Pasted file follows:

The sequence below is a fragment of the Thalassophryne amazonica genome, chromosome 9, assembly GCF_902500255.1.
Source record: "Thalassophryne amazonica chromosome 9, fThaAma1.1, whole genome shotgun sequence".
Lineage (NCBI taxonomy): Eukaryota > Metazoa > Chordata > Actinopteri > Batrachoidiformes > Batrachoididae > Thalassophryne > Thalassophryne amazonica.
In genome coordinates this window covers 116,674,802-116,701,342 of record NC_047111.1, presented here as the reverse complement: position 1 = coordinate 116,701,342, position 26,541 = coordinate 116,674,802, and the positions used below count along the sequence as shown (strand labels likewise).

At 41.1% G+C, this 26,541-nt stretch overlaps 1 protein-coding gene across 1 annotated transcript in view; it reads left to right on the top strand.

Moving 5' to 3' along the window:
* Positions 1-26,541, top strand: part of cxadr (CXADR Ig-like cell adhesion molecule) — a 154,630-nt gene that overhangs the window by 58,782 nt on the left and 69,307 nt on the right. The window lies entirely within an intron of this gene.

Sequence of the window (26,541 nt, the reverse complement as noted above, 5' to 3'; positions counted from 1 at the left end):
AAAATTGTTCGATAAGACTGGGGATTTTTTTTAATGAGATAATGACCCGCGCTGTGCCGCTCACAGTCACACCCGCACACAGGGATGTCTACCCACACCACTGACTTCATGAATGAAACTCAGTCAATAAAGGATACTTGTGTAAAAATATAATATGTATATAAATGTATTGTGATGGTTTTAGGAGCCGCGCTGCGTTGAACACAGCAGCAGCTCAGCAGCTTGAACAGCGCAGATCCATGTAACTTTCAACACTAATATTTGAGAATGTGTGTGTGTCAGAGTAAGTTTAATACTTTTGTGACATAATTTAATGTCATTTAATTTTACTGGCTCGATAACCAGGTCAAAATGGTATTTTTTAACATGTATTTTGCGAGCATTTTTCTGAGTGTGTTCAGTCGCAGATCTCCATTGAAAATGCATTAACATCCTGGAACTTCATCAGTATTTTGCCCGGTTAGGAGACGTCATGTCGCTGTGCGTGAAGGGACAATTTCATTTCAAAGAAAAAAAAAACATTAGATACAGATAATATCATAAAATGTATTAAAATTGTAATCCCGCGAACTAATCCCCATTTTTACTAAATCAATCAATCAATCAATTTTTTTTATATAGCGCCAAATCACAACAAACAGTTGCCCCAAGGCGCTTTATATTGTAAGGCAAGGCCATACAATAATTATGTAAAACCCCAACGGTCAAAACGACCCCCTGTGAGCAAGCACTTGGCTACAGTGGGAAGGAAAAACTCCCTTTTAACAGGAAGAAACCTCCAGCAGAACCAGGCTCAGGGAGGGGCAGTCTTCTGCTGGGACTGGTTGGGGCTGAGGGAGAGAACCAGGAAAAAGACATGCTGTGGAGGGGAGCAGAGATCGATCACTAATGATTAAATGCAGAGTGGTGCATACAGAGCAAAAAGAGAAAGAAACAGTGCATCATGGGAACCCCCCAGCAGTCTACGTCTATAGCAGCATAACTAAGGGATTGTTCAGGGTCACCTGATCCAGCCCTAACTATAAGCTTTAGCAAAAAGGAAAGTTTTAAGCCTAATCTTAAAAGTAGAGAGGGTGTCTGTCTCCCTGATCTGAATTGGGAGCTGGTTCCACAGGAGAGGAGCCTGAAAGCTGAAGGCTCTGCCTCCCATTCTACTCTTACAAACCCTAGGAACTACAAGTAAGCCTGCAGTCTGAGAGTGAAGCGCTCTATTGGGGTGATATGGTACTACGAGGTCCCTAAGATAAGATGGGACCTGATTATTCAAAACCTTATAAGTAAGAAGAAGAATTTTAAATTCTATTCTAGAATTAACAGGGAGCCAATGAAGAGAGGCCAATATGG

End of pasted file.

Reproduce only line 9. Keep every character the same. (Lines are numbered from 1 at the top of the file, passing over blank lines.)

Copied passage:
AAAATTGTTCGATAAGACTGGGGATTTTTTTTAATGAGATAATGACCCGCGCTGTGCCGCTCACAGTCACACCCGCACACAGGGATGTCTACCCACACCACTGACTTCATGAATGAAACTCAGTCAATAAAGGATACTTGTGTAAAAATATAATATGTATATAAATGTATTGTGATGGTTTTAGGAGCCGCGCTGCGTTGAACACAGCAGCAGCTCAGCAGCTTGAACAGCGCAGATCCATGTAACTTTCAACACTAATATTTGAGAATGTGTGTGTGTCAGAGTAAGTTTAATACTTTTGTGACATAATTTAATGTCATTTAATTTTACTGGCTCGATAACCAGGTCAAAATGGTATTTTTTAACATGTATTTTGCGAGCATTTTTCTGAGTGTGTTCAGTCGCAGATCTCCATTGAAAATGCATTAACATCCTGGAACTTCATCAGTATTTTGCCCGGTTAGGAGACGTCATGTCGCTGTGCGTGAAGGGACAATTTCATTTCAAAGAAAAAAAAAACATTAGATACAGATAATATCATAAAATGTATTAAAATTGTAATCCCGCGAACTAATCCCCATTTTTACTAAATCAATCAATCAATCAATTTTTTTTATATAGCGCCAAATCACAACAAACAGTTGCCCCAAGGCGCTTTATATTGTAAGGCAAGGCCATACAATAATTATGTAAAACCCCAACGGTCAAAACGACCCCCTGTGAGCAAGCACTTGGCTACAGTGGGAAGGAAAAACTCCCTTTTAACAGGAAGAAACCTCCAGCAGAACCAGGCTCAGGGAGGGGCAGTCTTCTGCTGGGACTGGTTGGGGCTGAGGGAGAGAACCAGGAAAAAGACATGCTGTGGAGGGGAGCAGAGATCGATCACTAATGATTAAATGCAGAGTGGTGCATACAGAGCAAAAAGAGAAAGAAACAGTGCATCATGGGAACCCCCCAGCAGTCTACGTCTATAGCAGCATAACTAAGGGATTGTTCAGGGTCACCTGATCCAGCCCTAACTATAAGCTTTAGCAAAAAGGAAAGTTTTAAGCCTAATCTTAAAAGTAGAGAGGGTGTCTGTCTCCCTGATCTGAATTGGGAGCTGGTTCCACAGGAGAGGAGCCTGAAAGCTGAAGGCTCTGCCTCCCATTCTACTCTTACAAACCCTAGGAACTACAAGTAAGCCTGCAGTCTGAGAGTGAAGCGCTCTATTGGGGTGATATGGTACTACGAGGTCCCTAAGATAAGATGGGACCTGATTATTCAAAACCTTATAAGTAAGAAGAAGAATTTTAAATTCTATTCTAGAATTAACAGGGAGCCAATGAAGAGAGGCCAATATGG